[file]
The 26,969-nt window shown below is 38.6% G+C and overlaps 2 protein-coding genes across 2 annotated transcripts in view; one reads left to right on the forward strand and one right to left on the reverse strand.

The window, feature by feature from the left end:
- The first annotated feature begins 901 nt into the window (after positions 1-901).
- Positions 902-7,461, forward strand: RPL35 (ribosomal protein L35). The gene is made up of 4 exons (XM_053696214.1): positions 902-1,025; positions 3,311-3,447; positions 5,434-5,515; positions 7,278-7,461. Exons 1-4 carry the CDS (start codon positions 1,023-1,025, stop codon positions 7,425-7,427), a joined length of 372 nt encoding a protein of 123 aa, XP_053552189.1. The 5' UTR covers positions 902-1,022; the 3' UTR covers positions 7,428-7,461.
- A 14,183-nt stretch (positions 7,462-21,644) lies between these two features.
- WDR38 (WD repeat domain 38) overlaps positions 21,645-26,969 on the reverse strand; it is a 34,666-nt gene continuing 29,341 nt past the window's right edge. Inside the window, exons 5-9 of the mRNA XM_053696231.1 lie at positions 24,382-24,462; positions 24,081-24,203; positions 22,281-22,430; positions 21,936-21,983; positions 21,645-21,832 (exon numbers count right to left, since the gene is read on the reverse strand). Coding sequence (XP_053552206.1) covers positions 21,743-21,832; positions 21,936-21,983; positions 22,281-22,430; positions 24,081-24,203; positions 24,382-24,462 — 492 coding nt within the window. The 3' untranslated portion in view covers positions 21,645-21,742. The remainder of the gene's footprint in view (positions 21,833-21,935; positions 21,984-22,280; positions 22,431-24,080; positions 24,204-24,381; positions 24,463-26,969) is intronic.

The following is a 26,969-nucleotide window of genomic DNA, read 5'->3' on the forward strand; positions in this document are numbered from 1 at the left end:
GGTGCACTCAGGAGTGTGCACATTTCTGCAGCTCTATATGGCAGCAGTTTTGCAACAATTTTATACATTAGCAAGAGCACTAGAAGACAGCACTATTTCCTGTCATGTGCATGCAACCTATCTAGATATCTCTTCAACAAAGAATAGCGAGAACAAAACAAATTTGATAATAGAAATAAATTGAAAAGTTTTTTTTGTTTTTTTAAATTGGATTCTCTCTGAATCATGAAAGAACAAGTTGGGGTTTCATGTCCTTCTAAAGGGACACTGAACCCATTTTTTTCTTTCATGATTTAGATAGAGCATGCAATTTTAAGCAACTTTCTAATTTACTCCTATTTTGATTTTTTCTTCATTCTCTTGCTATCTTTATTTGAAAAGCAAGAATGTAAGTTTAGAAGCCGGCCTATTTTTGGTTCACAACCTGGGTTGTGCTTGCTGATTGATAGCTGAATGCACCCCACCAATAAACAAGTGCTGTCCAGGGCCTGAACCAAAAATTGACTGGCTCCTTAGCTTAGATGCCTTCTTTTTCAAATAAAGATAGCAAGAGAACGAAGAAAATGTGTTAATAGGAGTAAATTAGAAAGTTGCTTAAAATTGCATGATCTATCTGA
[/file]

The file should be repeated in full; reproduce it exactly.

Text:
The 26,969-nt window shown below is 38.6% G+C and overlaps 2 protein-coding genes across 2 annotated transcripts in view; one reads left to right on the forward strand and one right to left on the reverse strand.

The window, feature by feature from the left end:
- The first annotated feature begins 901 nt into the window (after positions 1-901).
- Positions 902-7,461, forward strand: RPL35 (ribosomal protein L35). The gene is made up of 4 exons (XM_053696214.1): positions 902-1,025; positions 3,311-3,447; positions 5,434-5,515; positions 7,278-7,461. Exons 1-4 carry the CDS (start codon positions 1,023-1,025, stop codon positions 7,425-7,427), a joined length of 372 nt encoding a protein of 123 aa, XP_053552189.1. The 5' UTR covers positions 902-1,022; the 3' UTR covers positions 7,428-7,461.
- A 14,183-nt stretch (positions 7,462-21,644) lies between these two features.
- WDR38 (WD repeat domain 38) overlaps positions 21,645-26,969 on the reverse strand; it is a 34,666-nt gene continuing 29,341 nt past the window's right edge. Inside the window, exons 5-9 of the mRNA XM_053696231.1 lie at positions 24,382-24,462; positions 24,081-24,203; positions 22,281-22,430; positions 21,936-21,983; positions 21,645-21,832 (exon numbers count right to left, since the gene is read on the reverse strand). Coding sequence (XP_053552206.1) covers positions 21,743-21,832; positions 21,936-21,983; positions 22,281-22,430; positions 24,081-24,203; positions 24,382-24,462 — 492 coding nt within the window. The 3' untranslated portion in view covers positions 21,645-21,742. The remainder of the gene's footprint in view (positions 21,833-21,935; positions 21,984-22,280; positions 22,431-24,080; positions 24,204-24,381; positions 24,463-26,969) is intronic.

The following is a 26,969-nucleotide window of genomic DNA, read 5'->3' on the forward strand; positions in this document are numbered from 1 at the left end:
GGTGCACTCAGGAGTGTGCACATTTCTGCAGCTCTATATGGCAGCAGTTTTGCAACAATTTTATACATTAGCAAGAGCACTAGAAGACAGCACTATTTCCTGTCATGTGCATGCAACCTATCTAGATATCTCTTCAACAAAGAATAGCGAGAACAAAACAAATTTGATAATAGAAATAAATTGAAAAGTTTTTTTTGTTTTTTTAAATTGGATTCTCTCTGAATCATGAAAGAACAAGTTGGGGTTTCATGTCCTTCTAAAGGGACACTGAACCCATTTTTTTCTTTCATGATTTAGATAGAGCATGCAATTTTAAGCAACTTTCTAATTTACTCCTATTTTGATTTTTTCTTCATTCTCTTGCTATCTTTATTTGAAAAGCAAGAATGTAAGTTTAGAAGCCGGCCTATTTTTGGTTCACAACCTGGGTTGTGCTTGCTGATTGATAGCTGAATGCACCCCACCAATAAACAAGTGCTGTCCAGGGCCTGAACCAAAAATTGACTGGCTCCTTAGCTTAGATGCCTTCTTTTTCAAATAAAGATAGCAAGAGAACGAAGAAAATGTGTTAATAGGAGTAAATTAGAAAGTTGCTTAAAATTGCATGATCTATCTGA